Flossmoor Station celebrates 20 years of leading the craft beer revolution

Residents brought concerns over last week’s administrative shakeup at Parker Junior High School to Monday’s Flossmoor District 161 Board of Education committee meeting.

Nearly 50 people attended the sometimes heated meeting, during which a number of residents peppered board members and administrators with questions and criticism on issues ranging from the current absence of a principal at Parker to test scores to the proposed 2016-17 budget.

The situation at Parker attracted the most attention during the section of the meeting reserved for audience comments, with four residents suggesting that former Homewood-Flossmoor Principal Ryan Pitcock should take over at the junior high school.

David Kennedy, Parker’s principal for the past year, was placed on administrative leave on Aug. 23, the second day of the new academic year. Kennedy still has the title of Parker’s principal – he is being paid — although he will not be on the school premises during the leave, which could turn out to be temporary. According to the district’s website, a job opening for Parker’s principal has not been posted.

“Who is leading Parker?” Carolyn Griggs asked the board. “We all know that a principal is critical to the success of a school.”

Kristin Troutman, another parent, asked what sort of plan was in place at Parker after Kennedy went on leave.

Superintendent Craig Doster said district administrators have been present at Parker since Kennedy’s leave was announced. They have been carrying out supervisory duties, he said, as well as dealing with phone calls and meeting with parents.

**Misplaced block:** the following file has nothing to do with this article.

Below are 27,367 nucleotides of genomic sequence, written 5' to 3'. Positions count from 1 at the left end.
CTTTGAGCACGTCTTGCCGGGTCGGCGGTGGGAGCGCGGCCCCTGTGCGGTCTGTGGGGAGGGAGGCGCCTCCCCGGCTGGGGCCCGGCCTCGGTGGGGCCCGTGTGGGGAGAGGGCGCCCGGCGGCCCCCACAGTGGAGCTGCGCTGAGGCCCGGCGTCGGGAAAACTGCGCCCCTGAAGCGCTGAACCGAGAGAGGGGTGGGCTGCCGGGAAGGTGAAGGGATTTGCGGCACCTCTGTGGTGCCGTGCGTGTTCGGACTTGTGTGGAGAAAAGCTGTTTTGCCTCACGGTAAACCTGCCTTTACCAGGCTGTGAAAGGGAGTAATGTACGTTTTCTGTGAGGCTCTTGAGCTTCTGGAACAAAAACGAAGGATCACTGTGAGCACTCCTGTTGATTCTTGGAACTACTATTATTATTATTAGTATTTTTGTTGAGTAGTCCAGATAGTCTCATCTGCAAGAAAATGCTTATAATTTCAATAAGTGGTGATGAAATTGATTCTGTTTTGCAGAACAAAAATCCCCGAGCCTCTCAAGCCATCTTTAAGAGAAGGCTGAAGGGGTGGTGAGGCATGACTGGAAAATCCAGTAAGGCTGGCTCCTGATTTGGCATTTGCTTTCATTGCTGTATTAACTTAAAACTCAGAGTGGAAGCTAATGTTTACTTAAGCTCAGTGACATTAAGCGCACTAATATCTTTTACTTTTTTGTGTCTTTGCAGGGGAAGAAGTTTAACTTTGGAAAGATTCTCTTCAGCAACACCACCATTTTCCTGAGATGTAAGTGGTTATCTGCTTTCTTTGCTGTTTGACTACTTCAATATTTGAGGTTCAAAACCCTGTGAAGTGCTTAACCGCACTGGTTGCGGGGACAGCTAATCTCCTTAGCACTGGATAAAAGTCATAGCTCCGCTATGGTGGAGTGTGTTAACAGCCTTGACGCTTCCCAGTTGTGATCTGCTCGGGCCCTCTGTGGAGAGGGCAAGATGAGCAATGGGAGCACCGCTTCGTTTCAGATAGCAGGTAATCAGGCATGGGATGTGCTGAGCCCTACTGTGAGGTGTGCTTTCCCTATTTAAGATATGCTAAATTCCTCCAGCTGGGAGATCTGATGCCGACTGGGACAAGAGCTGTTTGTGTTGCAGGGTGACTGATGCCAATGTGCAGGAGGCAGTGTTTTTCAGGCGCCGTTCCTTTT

“We are working on a resolution,” Doster said. “Hopefully we’ll have one soon.”

Many of the audience members clearly supported the idea of Pitcock becoming principal at Parker. In June, he was removed as H-F’S principal following a split vote by the District 233 school board. Pitcock, who was the high school’s principal for eight years, is being paid for the one year remaining on his contract. H-F board members have said they cannot share details about the dismissal.

Dean Armstrong said his daughters received a superb education at H-F and that Pitcock deserves much of the credit for the school’s success. Pitcock came into a difficult situation in which test scores were declining and different student groups were at odds, but brought positive change to H-F, Armstrong said.

“Ryan Pitcock shares my opinion that diversity is strength,” Armstrong said. “He came into a situation where there were problems between groups. He brought them together. He calmed the waters.”

Armstrong said Pitcock would be a stabilizing influence at Parker and that he is uniquely qualified to take over at the junior high school.

“We will survive,” Armstrong said. “We are a strong, proud community. But with Ryan Pitcock we will thrive.”

Audience members applauded his comments.

Melissa de la Torre, a Parker parent, said she hears about fights at the school on an almost daily basis.

“Why are they not being addressed?” she asked.

Hiring Pitcock to restore order at Parker is a “no-brainer,” de la Torre said.

“I don’t understand why it’s not obvious to you,” she told the school board.

Board member Lisa Harrell told the audience that she appreciated the comments.

“It’s extremely beneficial that you’re coming here,” she said. Harrell said the audience comments at the meeting are a good counterpoint to messages posted on social media, which she said are often “not helpful” and sometimes show signs of cyber bullying.

“It’s important that your voice is heard here,” Harrell said. 

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